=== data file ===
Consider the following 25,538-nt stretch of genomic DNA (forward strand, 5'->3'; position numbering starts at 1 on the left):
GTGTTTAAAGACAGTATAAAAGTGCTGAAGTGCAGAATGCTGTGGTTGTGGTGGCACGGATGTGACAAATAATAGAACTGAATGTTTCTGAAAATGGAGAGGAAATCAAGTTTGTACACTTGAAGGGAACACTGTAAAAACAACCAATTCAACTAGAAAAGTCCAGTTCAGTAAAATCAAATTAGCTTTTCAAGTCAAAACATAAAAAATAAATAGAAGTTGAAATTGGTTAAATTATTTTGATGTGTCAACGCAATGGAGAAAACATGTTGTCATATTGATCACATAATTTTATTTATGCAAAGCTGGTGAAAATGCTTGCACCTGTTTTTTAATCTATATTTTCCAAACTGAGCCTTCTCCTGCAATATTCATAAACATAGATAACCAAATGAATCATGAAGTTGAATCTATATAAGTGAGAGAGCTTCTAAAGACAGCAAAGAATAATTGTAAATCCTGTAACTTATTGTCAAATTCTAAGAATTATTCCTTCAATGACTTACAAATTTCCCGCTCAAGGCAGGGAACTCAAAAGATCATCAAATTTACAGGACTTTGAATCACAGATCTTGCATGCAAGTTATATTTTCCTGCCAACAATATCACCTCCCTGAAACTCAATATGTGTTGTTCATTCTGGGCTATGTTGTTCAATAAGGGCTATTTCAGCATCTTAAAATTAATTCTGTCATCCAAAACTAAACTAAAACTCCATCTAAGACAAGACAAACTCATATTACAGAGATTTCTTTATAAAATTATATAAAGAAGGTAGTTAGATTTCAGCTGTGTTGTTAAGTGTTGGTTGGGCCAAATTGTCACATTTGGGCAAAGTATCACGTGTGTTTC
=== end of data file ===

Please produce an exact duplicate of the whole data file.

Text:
Consider the following 25,538-nt stretch of genomic DNA (forward strand, 5'->3'; position numbering starts at 1 on the left):
GTGTTTAAAGACAGTATAAAAGTGCTGAAGTGCAGAATGCTGTGGTTGTGGTGGCACGGATGTGACAAATAATAGAACTGAATGTTTCTGAAAATGGAGAGGAAATCAAGTTTGTACACTTGAAGGGAACACTGTAAAAACAACCAATTCAACTAGAAAAGTCCAGTTCAGTAAAATCAAATTAGCTTTTCAAGTCAAAACATAAAAAATAAATAGAAGTTGAAATTGGTTAAATTATTTTGATGTGTCAACGCAATGGAGAAAACATGTTGTCATATTGATCACATAATTTTATTTATGCAAAGCTGGTGAAAATGCTTGCACCTGTTTTTTAATCTATATTTTCCAAACTGAGCCTTCTCCTGCAATATTCATAAACATAGATAACCAAATGAATCATGAAGTTGAATCTATATAAGTGAGAGAGCTTCTAAAGACAGCAAAGAATAATTGTAAATCCTGTAACTTATTGTCAAATTCTAAGAATTATTCCTTCAATGACTTACAAATTTCCCGCTCAAGGCAGGGAACTCAAAAGATCATCAAATTTACAGGACTTTGAATCACAGATCTTGCATGCAAGTTATATTTTCCTGCCAACAATATCACCTCCCTGAAACTCAATATGTGTTGTTCATTCTGGGCTATGTTGTTCAATAAGGGCTATTTCAGCATCTTAAAATTAATTCTGTCATCCAAAACTAAACTAAAACTCCATCTAAGACAAGACAAACTCATATTACAGAGATTTCTTTATAAAATTATATAAAGAAGGTAGTTAGATTTCAGCTGTGTTGTTAAGTGTTGGTTGGGCCAAATTGTCACATTTGGGCAAAGTATCACGTGTGTTTC